Yang’s Failure Is a Good Thing for Politics

Andrew Yang was a test case. His effort to use a presidential bid to jumpstart his political career seemed likely, if it was perceived as successful, to inspire others to follow in his footsteps. The bloated candidate fields we’ve had recently — especially in the Republican presidential-nomination contest in 2016 and the Democratic campaign in 2020 — were not ideal, for a variety of reasons. And if Yang had been successful in his bid for the Democratic nomination for mayor of New York City, the problem would’ve likely gotten worse. Instead? He finished a distant fourth. And at least so far, there’s not much evidence that hopeless presidential campaigns do much good at all.

Contemporary presidential nominations are a weird mixture. On the one hand, formal party organizations were exiled from the process, especially on the Democratic side, after reforms that were put in place after 1968. In some ways, the process is all about the candidates. No one can keep them from entering if they want; no one can tell them it’s time to exit as their chances dwindle. They put together their own campaign organizations, which appear to be loyal only to them.

And yet, for the most part, parties in the form of informal networks wield important influence. After all, candidates may technically be able to stay in as long as they want, but in practice they drop out — many of them before a single vote is cast — just as they would if the party was pulling the plug on their operation. That’s most likely because many of the important resources candidates need are still controlled by party networks. And not just money. Those independent campaign organizations? Candidates usually recruit them from the party network, because that’s where the people with relevant skills and interests are found. And that makes those organizations loyal to the party, and not just to the candidate. Indeed, perhaps the most important consequence of these trends is that the winning candidate, the eventual commander-in-chief, generally enters office with close ties to the party and serves as a partisan president.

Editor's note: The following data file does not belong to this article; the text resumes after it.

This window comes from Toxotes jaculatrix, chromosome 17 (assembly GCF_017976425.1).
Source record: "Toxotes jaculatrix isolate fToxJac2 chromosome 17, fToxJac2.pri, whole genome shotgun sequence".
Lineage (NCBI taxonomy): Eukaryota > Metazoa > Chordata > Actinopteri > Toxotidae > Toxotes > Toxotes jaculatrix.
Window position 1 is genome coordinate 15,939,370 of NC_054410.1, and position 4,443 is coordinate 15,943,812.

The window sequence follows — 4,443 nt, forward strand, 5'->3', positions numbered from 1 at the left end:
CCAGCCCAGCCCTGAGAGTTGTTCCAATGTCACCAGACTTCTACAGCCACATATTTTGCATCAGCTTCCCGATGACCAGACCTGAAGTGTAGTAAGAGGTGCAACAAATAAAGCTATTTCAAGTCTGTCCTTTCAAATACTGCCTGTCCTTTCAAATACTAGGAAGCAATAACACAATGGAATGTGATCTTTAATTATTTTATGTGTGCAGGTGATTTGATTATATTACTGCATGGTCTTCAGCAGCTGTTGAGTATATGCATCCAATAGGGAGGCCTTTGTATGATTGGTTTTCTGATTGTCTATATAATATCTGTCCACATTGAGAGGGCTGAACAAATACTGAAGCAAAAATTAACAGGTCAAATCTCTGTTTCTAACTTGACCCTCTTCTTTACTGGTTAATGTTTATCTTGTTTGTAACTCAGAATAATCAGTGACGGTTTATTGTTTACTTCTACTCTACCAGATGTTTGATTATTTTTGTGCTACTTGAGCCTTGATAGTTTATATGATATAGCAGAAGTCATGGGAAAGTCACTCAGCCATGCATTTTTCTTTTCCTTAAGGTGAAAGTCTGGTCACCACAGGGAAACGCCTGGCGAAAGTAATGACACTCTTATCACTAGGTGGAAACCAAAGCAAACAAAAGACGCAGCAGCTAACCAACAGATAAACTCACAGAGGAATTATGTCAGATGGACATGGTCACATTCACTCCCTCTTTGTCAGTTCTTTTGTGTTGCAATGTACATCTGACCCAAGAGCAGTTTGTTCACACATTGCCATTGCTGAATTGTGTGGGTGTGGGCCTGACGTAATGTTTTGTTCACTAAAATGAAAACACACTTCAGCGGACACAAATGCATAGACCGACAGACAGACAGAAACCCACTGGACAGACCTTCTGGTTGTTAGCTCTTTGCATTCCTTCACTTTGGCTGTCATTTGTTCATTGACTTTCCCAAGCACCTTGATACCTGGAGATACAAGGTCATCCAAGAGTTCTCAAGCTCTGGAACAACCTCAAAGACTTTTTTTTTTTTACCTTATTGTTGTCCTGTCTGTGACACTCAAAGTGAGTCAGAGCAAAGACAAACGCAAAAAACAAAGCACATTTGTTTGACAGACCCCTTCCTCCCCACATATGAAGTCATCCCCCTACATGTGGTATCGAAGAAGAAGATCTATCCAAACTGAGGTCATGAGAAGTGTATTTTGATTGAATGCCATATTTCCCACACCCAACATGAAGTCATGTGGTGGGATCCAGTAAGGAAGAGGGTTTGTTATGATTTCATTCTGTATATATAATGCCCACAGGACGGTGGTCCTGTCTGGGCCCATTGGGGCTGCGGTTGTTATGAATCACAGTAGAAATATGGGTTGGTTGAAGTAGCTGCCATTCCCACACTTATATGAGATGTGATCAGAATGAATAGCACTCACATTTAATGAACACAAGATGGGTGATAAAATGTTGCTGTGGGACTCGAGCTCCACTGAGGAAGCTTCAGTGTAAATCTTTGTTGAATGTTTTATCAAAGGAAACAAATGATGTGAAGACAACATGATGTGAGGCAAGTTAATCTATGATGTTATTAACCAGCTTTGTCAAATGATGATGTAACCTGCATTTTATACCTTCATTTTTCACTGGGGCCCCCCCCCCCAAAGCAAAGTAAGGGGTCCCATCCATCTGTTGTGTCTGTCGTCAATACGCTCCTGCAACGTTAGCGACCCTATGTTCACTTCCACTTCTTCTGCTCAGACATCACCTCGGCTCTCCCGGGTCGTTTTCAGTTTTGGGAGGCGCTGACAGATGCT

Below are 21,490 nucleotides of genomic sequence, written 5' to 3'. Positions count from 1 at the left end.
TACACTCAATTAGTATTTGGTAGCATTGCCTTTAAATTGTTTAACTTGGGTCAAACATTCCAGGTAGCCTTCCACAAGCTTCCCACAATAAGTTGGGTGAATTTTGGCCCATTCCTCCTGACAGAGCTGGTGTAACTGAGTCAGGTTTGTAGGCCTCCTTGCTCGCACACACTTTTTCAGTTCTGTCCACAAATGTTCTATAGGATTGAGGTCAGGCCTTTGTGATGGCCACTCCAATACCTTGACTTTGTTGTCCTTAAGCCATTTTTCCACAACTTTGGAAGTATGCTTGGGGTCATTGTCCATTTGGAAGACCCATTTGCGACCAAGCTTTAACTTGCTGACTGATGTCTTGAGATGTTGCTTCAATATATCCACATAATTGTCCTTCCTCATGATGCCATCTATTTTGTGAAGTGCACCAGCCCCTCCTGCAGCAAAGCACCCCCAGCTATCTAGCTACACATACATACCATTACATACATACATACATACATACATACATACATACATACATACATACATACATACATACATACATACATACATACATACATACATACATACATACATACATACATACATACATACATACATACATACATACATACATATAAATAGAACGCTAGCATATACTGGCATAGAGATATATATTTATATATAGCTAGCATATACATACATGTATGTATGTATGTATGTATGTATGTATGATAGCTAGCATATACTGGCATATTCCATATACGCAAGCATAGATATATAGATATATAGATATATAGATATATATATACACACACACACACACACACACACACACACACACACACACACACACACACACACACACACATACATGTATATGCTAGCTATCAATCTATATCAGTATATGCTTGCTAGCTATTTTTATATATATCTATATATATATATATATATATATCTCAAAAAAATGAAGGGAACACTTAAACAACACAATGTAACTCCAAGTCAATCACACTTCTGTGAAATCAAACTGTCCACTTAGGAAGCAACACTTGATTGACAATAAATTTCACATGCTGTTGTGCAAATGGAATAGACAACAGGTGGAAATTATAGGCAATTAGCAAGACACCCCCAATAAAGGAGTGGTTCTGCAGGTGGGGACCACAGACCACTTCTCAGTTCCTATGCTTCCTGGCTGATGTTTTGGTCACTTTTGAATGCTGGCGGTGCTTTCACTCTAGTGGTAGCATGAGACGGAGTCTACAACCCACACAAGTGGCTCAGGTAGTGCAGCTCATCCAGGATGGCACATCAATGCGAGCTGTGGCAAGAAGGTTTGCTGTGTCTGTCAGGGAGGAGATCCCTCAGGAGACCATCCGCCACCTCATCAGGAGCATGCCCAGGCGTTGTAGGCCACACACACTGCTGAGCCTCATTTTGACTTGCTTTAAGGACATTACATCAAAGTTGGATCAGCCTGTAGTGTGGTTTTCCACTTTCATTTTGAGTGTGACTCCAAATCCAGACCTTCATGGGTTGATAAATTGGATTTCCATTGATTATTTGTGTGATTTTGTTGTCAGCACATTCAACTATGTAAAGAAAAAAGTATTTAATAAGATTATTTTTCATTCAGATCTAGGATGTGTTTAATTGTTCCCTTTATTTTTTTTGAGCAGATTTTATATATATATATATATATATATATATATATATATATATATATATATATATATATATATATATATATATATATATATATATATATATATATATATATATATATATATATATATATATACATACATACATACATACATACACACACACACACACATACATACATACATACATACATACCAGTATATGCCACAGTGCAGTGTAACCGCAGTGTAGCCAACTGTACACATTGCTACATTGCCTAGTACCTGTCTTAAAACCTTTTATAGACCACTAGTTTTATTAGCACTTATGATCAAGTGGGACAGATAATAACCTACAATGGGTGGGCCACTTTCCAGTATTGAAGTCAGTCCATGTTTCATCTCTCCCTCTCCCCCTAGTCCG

But Yang’s candidacy posed a different question. It was about using the campaign to advance his career, regardless of the effect on the nomination process — not by winning the presidential nomination, or even coming close, but by distracting from the serious candidates and perhaps by disrupting the normal winnowing process.

Fortunately, there’s little evidence that running a hopeless presidential campaign does much for marginal (or worse) candidates. There really aren’t a lot of success stories. But Yang, when he was leading the polls early in the mayoral campaign, appeared to be one.

Now? What matters is how future candidates interpret the story. It’s possible that some may emulate Yang after all. But yesterday’s result is certainly not the kind of evidence that a victory, or even a strong second-place finish, would’ve produced. Indeed: It’s quite possible that Yang might’ve done better had he started out succeeding from the bottom instead of failing at the top of politics. And that might make future presidential-nomination contests a bit more manageable.

1. Sean Trende on the 2020 elections.

2. Paul Kane on the pressure on the congressional calendar as the planned summer recesses approach.

3. Randall Kennedy on Justice Stephen Breyer.

4. Ezra Klein talks with Betsey Stevenson about the economy.

5. And my Bloomberg Opinion colleague Michelle Leder on weirdness in the stock market.

This column does not necessarily reflect the opinion of the editorial board or Bloomberg LP and its owners.

Jonathan Bernstein is a Bloomberg Opinion columnist covering politics and policy. He taught political science at the University of Texas at San Antonio and DePauw University and wrote A Plain Blog About Politics.

©2021 Bloomberg L.P.

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